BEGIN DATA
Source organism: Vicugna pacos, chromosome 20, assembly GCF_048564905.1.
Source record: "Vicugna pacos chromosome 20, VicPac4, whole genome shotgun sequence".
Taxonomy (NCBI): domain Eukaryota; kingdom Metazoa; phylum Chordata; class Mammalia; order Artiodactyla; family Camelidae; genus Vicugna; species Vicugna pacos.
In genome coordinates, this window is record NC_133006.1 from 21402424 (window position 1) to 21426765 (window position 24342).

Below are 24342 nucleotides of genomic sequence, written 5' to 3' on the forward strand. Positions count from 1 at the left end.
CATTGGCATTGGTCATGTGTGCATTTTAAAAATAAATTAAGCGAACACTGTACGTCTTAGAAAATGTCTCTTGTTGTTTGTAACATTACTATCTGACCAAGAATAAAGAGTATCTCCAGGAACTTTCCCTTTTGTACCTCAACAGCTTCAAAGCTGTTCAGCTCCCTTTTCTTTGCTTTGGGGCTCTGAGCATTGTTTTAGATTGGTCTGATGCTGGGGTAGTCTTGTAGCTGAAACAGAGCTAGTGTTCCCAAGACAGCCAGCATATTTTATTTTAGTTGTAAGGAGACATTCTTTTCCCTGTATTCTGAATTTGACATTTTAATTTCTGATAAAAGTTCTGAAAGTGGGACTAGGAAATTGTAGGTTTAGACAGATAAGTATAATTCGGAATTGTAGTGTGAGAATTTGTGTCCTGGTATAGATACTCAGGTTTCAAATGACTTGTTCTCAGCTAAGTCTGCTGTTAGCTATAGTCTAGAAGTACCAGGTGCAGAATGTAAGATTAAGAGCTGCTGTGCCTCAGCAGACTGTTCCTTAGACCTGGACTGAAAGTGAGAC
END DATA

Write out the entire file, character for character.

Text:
Source organism: Vicugna pacos, chromosome 20, assembly GCF_048564905.1.
Source record: "Vicugna pacos chromosome 20, VicPac4, whole genome shotgun sequence".
Taxonomy (NCBI): domain Eukaryota; kingdom Metazoa; phylum Chordata; class Mammalia; order Artiodactyla; family Camelidae; genus Vicugna; species Vicugna pacos.
In genome coordinates, this window is record NC_133006.1 from 21402424 (window position 1) to 21426765 (window position 24342).

Below are 24342 nucleotides of genomic sequence, written 5' to 3' on the forward strand. Positions count from 1 at the left end.
CATTGGCATTGGTCATGTGTGCATTTTAAAAATAAATTAAGCGAACACTGTACGTCTTAGAAAATGTCTCTTGTTGTTTGTAACATTACTATCTGACCAAGAATAAAGAGTATCTCCAGGAACTTTCCCTTTTGTACCTCAACAGCTTCAAAGCTGTTCAGCTCCCTTTTCTTTGCTTTGGGGCTCTGAGCATTGTTTTAGATTGGTCTGATGCTGGGGTAGTCTTGTAGCTGAAACAGAGCTAGTGTTCCCAAGACAGCCAGCATATTTTATTTTAGTTGTAAGGAGACATTCTTTTCCCTGTATTCTGAATTTGACATTTTAATTTCTGATAAAAGTTCTGAAAGTGGGACTAGGAAATTGTAGGTTTAGACAGATAAGTATAATTCGGAATTGTAGTGTGAGAATTTGTGTCCTGGTATAGATACTCAGGTTTCAAATGACTTGTTCTCAGCTAAGTCTGCTGTTAGCTATAGTCTAGAAGTACCAGGTGCAGAATGTAAGATTAAGAGCTGCTGTGCCTCAGCAGACTGTTCCTTAGACCTGGACTGAAAGTGAGAC